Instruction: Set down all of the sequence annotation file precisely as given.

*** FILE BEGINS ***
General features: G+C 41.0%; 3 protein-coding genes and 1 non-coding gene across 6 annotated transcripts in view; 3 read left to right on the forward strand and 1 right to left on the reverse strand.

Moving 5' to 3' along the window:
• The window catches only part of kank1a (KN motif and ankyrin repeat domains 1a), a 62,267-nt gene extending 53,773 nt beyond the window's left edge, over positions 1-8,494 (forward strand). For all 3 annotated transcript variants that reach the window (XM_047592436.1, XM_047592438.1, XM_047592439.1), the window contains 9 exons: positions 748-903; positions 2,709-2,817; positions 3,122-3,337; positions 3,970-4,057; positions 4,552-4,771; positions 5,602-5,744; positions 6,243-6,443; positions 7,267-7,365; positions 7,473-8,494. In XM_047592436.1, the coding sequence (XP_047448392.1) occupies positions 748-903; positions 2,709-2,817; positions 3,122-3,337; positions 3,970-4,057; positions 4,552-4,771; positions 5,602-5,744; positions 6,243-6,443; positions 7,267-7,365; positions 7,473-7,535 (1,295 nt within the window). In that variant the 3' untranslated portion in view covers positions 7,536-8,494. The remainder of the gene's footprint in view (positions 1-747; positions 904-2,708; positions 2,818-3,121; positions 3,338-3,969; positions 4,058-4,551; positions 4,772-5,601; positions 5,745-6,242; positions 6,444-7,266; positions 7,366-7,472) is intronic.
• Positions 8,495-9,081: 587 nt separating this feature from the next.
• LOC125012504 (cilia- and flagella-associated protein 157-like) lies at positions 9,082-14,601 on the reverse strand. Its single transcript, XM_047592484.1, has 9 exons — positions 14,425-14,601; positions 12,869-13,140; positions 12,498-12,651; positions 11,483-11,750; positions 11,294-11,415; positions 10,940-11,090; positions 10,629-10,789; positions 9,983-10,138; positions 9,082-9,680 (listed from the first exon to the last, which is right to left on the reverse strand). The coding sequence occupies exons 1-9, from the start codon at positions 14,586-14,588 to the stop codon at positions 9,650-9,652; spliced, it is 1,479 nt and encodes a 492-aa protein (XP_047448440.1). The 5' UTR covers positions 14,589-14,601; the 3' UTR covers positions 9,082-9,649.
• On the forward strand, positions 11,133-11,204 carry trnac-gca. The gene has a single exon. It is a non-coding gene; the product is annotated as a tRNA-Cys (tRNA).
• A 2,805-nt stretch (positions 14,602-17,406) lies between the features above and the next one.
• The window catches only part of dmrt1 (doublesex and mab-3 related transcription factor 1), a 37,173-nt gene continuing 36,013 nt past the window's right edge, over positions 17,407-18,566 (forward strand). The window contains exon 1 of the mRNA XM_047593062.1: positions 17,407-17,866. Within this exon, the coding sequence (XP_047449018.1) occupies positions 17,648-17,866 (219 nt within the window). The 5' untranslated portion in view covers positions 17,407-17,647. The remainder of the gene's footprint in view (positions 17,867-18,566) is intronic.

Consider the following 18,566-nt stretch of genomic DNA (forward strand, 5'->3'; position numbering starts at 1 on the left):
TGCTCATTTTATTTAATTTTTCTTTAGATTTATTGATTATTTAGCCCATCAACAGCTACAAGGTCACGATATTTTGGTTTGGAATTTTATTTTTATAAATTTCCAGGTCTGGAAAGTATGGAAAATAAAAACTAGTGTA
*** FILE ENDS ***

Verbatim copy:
General features: G+C 41.0%; 3 protein-coding genes and 1 non-coding gene across 6 annotated transcripts in view; 3 read left to right on the forward strand and 1 right to left on the reverse strand.

Moving 5' to 3' along the window:
• The window catches only part of kank1a (KN motif and ankyrin repeat domains 1a), a 62,267-nt gene extending 53,773 nt beyond the window's left edge, over positions 1-8,494 (forward strand). For all 3 annotated transcript variants that reach the window (XM_047592436.1, XM_047592438.1, XM_047592439.1), the window contains 9 exons: positions 748-903; positions 2,709-2,817; positions 3,122-3,337; positions 3,970-4,057; positions 4,552-4,771; positions 5,602-5,744; positions 6,243-6,443; positions 7,267-7,365; positions 7,473-8,494. In XM_047592436.1, the coding sequence (XP_047448392.1) occupies positions 748-903; positions 2,709-2,817; positions 3,122-3,337; positions 3,970-4,057; positions 4,552-4,771; positions 5,602-5,744; positions 6,243-6,443; positions 7,267-7,365; positions 7,473-7,535 (1,295 nt within the window). In that variant the 3' untranslated portion in view covers positions 7,536-8,494. The remainder of the gene's footprint in view (positions 1-747; positions 904-2,708; positions 2,818-3,121; positions 3,338-3,969; positions 4,058-4,551; positions 4,772-5,601; positions 5,745-6,242; positions 6,444-7,266; positions 7,366-7,472) is intronic.
• Positions 8,495-9,081: 587 nt separating this feature from the next.
• LOC125012504 (cilia- and flagella-associated protein 157-like) lies at positions 9,082-14,601 on the reverse strand. Its single transcript, XM_047592484.1, has 9 exons — positions 14,425-14,601; positions 12,869-13,140; positions 12,498-12,651; positions 11,483-11,750; positions 11,294-11,415; positions 10,940-11,090; positions 10,629-10,789; positions 9,983-10,138; positions 9,082-9,680 (listed from the first exon to the last, which is right to left on the reverse strand). The coding sequence occupies exons 1-9, from the start codon at positions 14,586-14,588 to the stop codon at positions 9,650-9,652; spliced, it is 1,479 nt and encodes a 492-aa protein (XP_047448440.1). The 5' UTR covers positions 14,589-14,601; the 3' UTR covers positions 9,082-9,649.
• On the forward strand, positions 11,133-11,204 carry trnac-gca. The gene has a single exon. It is a non-coding gene; the product is annotated as a tRNA-Cys (tRNA).
• A 2,805-nt stretch (positions 14,602-17,406) lies between the features above and the next one.
• The window catches only part of dmrt1 (doublesex and mab-3 related transcription factor 1), a 37,173-nt gene continuing 36,013 nt past the window's right edge, over positions 17,407-18,566 (forward strand). The window contains exon 1 of the mRNA XM_047593062.1: positions 17,407-17,866. Within this exon, the coding sequence (XP_047449018.1) occupies positions 17,648-17,866 (219 nt within the window). The 5' untranslated portion in view covers positions 17,407-17,647. The remainder of the gene's footprint in view (positions 17,867-18,566) is intronic.

Consider the following 18,566-nt stretch of genomic DNA (forward strand, 5'->3'; position numbering starts at 1 on the left):
TGCTCATTTTATTTAATTTTTCTTTAGATTTATTGATTATTTAGCCCATCAACAGCTACAAGGTCACGATATTTTGGTTTGGAATTTTATTTTTATAAATTTCCAGGTCTGGAAAGTATGGAAAATAAAAACTAGTGTA